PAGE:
A fake Fabergé egg and a fellow agent's death lead James Bond to uncover an international jewel-smuggling operation, headed by the mysterious Octopussy, being used to disguise a nuclear attack on N.A.T.O. forces.
James Bond is on possibly his most brutal mission yet. Bond's good friend, Felix Leiter, is left near death, by drug baron Franz Sanchez. Bond sets off on the hunt for Sanchez, but not everyone is happy. MI6 does not feel Sanchez is their problem and strips Bond of his license to kill making Bond more dangerous than ever. Bond gains the aid of one of Leiter's friends, known as Pam Bouvier and sneaks his way into the drug factories, which Sanchez owns. Will Bond be able to keep his identity secret, or will Sanchez see Bond's true intentions? Written by
Vehicles featured included several Kenworth W900B tanker trucks; a Rolls Royce Silver Shadow and Rolls Royce Silver Cloud II; a Lincoln Continental Mark VII LSC, James Bond's hire car in Key West; Sanchez' silver metallic Maserati Biturbo; several Mopar Squads (Dodge Diplomat and St. Regis used by the Key West P.D. and the U.S. Marshals) a 4-seat high-wing single-engine Cessna 172 Skyhawk airplane, a Cessna 185 seaplane and a 2-seat tricycle Cessna 150 airplane; a Piper PA-18-150 "Super Cub" crop-duster float-plane and Piper J-3 "Cub" airplane; Aerospatiale 350B A-star and US Coast Guard Aerospatiale HH-65A Dauphin helicopters; a Harbour Pilot's boat; a black and yellow two-seater Shark Hunter submersible (mini wet submarine) as seen before in The Spy Who Loved Me (1977); a Wavekrest remote-control Sentinel underwater exploratory submersible; Sharkey's fishing boat Pa Ja Ma; a Cigarette 1 Cafe Racer; the WaveKrest marine research vessel; and an electric golf-car at the Olimpatec Meditation Institute. See more »
When Bond is breaking into Krest's laboratory, a shark comes out under the steps, knocks a platform loose, and holds its position vertically with its head above water for several seconds. Not only is the shark obviously fake, this is atypical behavior for a shark, not to mention the fact that a shark lacks the muscle balance to hold its body in a vertical position with its head above water for any period of time. See more »
AWACS radar operator:
We have a mid-course deviation. Target heading 036, 126 miles, bearing 062, Havana VOR.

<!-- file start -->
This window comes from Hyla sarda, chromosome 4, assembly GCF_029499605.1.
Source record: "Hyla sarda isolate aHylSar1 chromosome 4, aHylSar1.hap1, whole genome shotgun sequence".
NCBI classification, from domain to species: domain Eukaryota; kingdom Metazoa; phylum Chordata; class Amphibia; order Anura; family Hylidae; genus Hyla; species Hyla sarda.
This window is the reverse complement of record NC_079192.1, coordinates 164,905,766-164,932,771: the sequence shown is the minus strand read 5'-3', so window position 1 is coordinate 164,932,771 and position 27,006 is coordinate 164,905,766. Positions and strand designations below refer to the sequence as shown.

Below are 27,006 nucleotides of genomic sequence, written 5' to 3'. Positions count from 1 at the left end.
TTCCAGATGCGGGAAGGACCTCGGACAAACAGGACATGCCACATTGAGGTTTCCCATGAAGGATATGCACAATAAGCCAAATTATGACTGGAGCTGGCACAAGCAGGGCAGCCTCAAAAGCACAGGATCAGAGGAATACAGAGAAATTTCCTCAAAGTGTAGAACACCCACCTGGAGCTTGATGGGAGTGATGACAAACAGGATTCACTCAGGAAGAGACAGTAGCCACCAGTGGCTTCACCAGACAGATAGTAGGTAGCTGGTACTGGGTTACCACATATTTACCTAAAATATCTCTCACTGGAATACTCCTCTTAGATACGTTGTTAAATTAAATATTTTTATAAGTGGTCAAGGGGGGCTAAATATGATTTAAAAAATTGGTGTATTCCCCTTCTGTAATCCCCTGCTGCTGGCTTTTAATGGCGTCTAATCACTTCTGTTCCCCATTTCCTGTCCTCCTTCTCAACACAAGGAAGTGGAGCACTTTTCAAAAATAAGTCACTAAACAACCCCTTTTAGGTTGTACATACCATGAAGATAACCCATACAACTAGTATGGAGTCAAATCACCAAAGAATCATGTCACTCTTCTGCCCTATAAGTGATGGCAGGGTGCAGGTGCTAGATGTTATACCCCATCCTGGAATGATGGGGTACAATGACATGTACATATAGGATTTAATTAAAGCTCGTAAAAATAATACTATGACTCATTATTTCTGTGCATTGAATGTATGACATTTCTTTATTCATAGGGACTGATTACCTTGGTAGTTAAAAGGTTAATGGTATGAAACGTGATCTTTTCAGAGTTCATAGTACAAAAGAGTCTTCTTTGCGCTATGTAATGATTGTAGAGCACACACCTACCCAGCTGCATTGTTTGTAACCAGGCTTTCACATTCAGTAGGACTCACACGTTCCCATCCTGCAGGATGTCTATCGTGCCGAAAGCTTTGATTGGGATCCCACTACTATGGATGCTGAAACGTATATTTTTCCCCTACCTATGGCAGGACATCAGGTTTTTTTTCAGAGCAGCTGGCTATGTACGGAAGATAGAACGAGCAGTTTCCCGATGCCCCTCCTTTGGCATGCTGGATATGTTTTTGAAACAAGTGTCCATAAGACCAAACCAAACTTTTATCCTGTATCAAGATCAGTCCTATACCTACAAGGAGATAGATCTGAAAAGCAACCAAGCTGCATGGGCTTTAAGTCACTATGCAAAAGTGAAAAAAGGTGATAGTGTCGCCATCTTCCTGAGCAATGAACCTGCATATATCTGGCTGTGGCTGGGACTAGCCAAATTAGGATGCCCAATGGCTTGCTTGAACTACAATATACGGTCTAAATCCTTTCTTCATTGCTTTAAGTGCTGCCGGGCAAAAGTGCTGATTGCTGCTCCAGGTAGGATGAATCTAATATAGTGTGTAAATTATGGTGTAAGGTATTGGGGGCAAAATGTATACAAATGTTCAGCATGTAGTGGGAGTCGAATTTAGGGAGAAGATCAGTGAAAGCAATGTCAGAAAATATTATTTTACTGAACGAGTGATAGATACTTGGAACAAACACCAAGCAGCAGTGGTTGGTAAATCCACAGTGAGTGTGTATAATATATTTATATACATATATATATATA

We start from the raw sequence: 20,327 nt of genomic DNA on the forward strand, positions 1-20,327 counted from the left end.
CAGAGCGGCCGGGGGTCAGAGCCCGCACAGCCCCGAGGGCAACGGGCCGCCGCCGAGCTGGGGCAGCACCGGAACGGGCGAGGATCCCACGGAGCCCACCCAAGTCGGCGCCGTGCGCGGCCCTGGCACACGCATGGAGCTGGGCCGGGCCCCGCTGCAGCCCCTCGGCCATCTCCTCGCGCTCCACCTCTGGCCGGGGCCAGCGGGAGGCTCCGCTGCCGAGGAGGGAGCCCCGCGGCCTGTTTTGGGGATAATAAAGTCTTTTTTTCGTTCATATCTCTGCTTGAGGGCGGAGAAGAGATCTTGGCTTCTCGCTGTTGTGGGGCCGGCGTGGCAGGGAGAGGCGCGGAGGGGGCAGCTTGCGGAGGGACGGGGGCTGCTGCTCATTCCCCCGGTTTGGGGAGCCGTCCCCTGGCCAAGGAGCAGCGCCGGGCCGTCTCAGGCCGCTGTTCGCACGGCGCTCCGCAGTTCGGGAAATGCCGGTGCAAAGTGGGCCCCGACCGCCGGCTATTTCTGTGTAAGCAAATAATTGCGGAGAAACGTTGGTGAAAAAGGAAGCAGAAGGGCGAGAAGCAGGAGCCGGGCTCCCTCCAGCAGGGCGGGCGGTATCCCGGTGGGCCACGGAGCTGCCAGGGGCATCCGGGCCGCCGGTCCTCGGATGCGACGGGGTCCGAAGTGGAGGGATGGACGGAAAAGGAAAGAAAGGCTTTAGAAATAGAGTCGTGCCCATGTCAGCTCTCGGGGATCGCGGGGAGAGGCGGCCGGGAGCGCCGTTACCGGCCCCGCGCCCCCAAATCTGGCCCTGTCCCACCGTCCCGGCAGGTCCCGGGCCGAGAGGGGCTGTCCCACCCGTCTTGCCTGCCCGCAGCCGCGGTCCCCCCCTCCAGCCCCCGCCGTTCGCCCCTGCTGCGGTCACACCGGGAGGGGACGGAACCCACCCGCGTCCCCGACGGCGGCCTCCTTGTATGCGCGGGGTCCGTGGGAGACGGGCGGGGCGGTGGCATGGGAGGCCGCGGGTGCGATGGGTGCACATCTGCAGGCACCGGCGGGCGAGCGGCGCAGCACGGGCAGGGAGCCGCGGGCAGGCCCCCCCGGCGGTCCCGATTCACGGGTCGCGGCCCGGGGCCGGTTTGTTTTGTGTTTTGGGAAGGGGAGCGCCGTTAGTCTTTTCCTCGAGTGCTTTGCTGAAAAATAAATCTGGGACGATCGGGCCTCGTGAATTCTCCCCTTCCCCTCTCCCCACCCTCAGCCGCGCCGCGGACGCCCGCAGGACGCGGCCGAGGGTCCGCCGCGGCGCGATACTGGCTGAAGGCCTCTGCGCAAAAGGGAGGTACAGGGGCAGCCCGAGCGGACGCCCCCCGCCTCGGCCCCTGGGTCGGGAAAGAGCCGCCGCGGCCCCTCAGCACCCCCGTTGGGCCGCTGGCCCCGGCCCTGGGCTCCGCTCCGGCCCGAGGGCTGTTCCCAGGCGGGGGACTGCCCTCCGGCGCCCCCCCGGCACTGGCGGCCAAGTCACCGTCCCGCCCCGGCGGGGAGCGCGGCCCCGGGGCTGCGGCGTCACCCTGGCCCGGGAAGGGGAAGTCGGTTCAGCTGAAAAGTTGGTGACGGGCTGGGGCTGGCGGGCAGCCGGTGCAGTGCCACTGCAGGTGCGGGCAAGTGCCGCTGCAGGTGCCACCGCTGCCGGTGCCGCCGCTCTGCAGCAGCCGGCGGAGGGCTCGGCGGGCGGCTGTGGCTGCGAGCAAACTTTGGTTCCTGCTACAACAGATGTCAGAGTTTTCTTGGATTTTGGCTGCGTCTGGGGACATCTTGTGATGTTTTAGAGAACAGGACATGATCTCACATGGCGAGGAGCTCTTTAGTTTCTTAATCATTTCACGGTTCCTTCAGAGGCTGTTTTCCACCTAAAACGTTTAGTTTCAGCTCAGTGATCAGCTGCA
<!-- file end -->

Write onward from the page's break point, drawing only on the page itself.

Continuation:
Voice of DEA agent:
He's landing at Cray Key. Advise Key West Drug Enforcement.
AWACS radar operator:
Roger, sir. AWACS to Key West. Key West Drug Enforcement, please come in.
Voice of DEA agent:
If they hurry, they just might be able to grab the bastard.
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At the tail end of the credits: "James Bond Will Return" See more »
Goldfinger is the benchmark of great Bond films, and while this one doesn't come anywhere near that - you still can't really ask much more of a Bond film. Licence to Kill, the last of the eighties bond films, stands out because director John Glen seems keen to make it as little like the rest of the series as possible. Most Bond films feature the popular spy on a mission and answering to MI6 - but here he's acting out a personal vendetta, and we get to see a different side to Ian Flemings' character. The film opens with a rather over the top wedding sequence, in which James Bonds' friend and ally Felix Leighter gets married to a pretty blonde woman. However, just before this we watched Bond and Felix apprehend a drug dealer, and not taking to being caught very kindly - the dealer decides to use some of his cronies to maim Felix and kill his wife. Bond then decides to go after the drug dealer, much to the dismay of MI6 who promptly take away his licence to kill. This doesn't stop Bond, however, as along with a few allies - he sets out to get revenge on those responsible...
Many people say that Timothy Dalton was the worst of the Bonds, but I disagree. While he doesn't fit the role as well as Sean Connery, and isn't quite manly enough for my liking - his suave style goes brilliantly with the James Bond character, and he is perfect for exploring the darker side of the character in this film. The film has that eighties style that often seems tacky nowadays, but it's not laid on thick until the very end, and this doesn't hinder the film. The stunts are the best thing about Licence to Kill, as the director constantly succeeds at delivering memorable and exciting action scenes, the best of which is saved until the end. The fact that this film takes in the theme of 'the war on drugs' means it stands out from a lot of the rest of the series as world domination is never mentioned. Robert Davi gets to play the Bond villain, and for me is one of the best of the entire series. He manages to be evil without ever looking comical, and that can't be easy in a series known for being completely overblown. Overall, Licence to Kill is undoubtedly one of my favourite Bond films, and it therefore comes highly recommended!
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